Survival Architecture Workshop

  • 30 May 2012
  • Events
© Nikita Wu

Led by envir­on­mental archi­tect and anarch­ist, Marco Casagrande, representing the Aalto University Environmental Art Masters Program, stu­dents were to join in the cre­ation of a nomadic city on the ice, both weath­er­ing and embra­cing the cold and wind, and altern­at­ing bliz­zards and slush over the course of ten days. There were twenty of them in total. In addi­tion to Marco him­self, his wife, Taiwanese journ­al­ist Nikita Wu, his long time friend Norwegian archi­tect Hans-​Petter Bjørnådal, Czech MA stu­dent and carpenter-​extraordinaire Jan Tyrpekl, made up the organ­iz­a­tional team. The Lapland nat­ive believes in an almost cruel method to his medium, where human inten­tions come nat­ur­ally second to nature’s. It is with this in mind that one needs to approach his work­shop on the frozen lake of Rössvatnet in sub­arc­tic . More of the team’s description, by Guoda Bardauskaitė and Suzanne van Niekerk, on the workshop after the break.

© Nikita Wu

A cross-disciplinary mix of environmental art, architecture, sociology and survival, The students were given a task to make a personal nomad shelter and collectively to build a movable Nomad Sauna on skies and an Aurora Observatory. Under the ice there were beautiful salmon related fishes – trout and arctic char. Local Knowledge was needed in order to get them up. The farmers around the lake were generous in helping the students and more than that curious to see if they could manage in the demanding Nordic winter conditions. For the course the survival was not enough – the students had to manage to construct in 1:1 scale and find beauty through their actions in the frozen environment.

© Nikita Wu

The six­teen stu­dents of nine­teen nation­al­it­ies came from four uni­ver­sit­ies and four dif­fer­ent artistic dis­cip­lines: Environmental Art stu­dents from Aalto University in Helsinki, Sustainable Urban Design stu­dents from Lund University in Sweden, Architecture stu­dents from UEM in Madrid, Spain and one Fine Art stu­dent from Bauhaus University in Weimar, Germany.

© Nikita Wu

In the words of Casagrande, “sur­vival is just the first step in dis­cov­er­ing true beauty”. Together we were going to cre­ate, explained Marco over gen­er­ous cups of Finnish vodka, a city of subtle pro­por­tions: a mobile city for nomads to respect and be humbled by nature. Individually, the stu­dents would make their own small ice fish­ing shel­ters come aurora obser­vat­or­ies. And together we would cre­ate two key com­munal focal points: a large scale obser­vat­ory and a sauna. As Marco liked to point out, a sauna is, sim­ul­tan­eously and con­tra­dict­or­ily, both an indic­ator of civil­iz­a­tion and a chance for humans to return to a more bass nature.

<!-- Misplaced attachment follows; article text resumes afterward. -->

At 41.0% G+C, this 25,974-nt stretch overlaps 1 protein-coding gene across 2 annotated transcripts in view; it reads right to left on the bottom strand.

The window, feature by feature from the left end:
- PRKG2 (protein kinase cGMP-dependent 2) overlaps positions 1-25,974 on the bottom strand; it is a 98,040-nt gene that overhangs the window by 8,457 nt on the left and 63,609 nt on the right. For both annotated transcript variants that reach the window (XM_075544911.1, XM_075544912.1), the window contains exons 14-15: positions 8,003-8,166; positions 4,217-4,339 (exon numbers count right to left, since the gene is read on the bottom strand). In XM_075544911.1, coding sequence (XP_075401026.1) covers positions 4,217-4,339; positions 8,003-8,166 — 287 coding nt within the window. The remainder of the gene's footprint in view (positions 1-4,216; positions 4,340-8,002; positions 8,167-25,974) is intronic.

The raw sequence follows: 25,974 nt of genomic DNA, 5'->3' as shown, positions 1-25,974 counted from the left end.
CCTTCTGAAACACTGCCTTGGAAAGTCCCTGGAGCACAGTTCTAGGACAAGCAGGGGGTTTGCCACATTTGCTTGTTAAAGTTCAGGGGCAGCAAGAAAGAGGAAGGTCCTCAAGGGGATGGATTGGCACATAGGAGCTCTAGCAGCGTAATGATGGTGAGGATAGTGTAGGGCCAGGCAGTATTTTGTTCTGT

© Nikita Wu

From the begin­ning the work­shop was spon­tan­eous and intu­it­ive. The stu­dents were unac­cus­tomed to each other, build­ing pro­cesses and mater­i­als were unse­cured, and we were camp­ing in the local school­house for the first two nights after our ori­ginal accom­mod­a­tions fell through. Despite the cir­cum­stances though, there was an under­ly­ing sense of optim­ism present from day one. The work­shop attrac­ted a cer­tain kind of spirit and without com­plaint we quickly came to appre­ci­ate the quirks of hav­ing a road kill for din­ner, wear­ing garbage bags as rain pro­tec­tion without the slight­est sense of irony, and the joy of merely being out of the wind, even while being com­pletely soaked to the core.

© Nikita Wu

This was also a work­shop about doing. We were encour­aged to lay down our pen­cils and start exper­i­ment­ing with struc­tures. It was about self-​discovery, and Marco left us to our own devices. If we needed a con­sulta­tion, he could be found on the ice, quietly fish­ing. There was no lack of inspir­a­tion, though. There is a rich her­it­age present in the Sami cul­ture, and many of the cit­izens of Hattfjelldal were keen to talk with us. Every even­ing around the fire Marco too would tell us tales of nomadic cul­ture and myths and stor­ies of his child­hood. Perhaps the most pro­lific though was the influ­ence from the nature, it affected both our design ideas and the devel­op­ment of our projects.

© Nikita Wu

We exper­i­enced a massive range of weather con­di­tions — from beau­ti­ful, clear sunny days with crisp snow under­foot, to sleet and hail, soggy snow, and power­ful winds. With the former solid ice sur­face of the lake turn­ing into a con­tinu­ing series of thigh-​high pools of slushy ice water, it took an after­noon to move the sauna a hun­dred or so meters from the shore on to the site. We had envi­sioned an easy and grace­ful move, hop­ing a heli­copter pilot at the farm would trans­port it for us, drop­ping it into place without so much fuss. Of course, that was not going to hap­pen, it took a com­bined effort of ingenu­ity and man­power of the entire group instead. And when it was finally settled, with the obser­vat­ory in place next to it, we felt an over­whelm­ing sense of accomplishment.

Cite: "Survival Architecture Workshop" 30 May 2012. ArchDaily. Accessed 01 Oct 2014. <http://www.archdaily.com/?p=238248>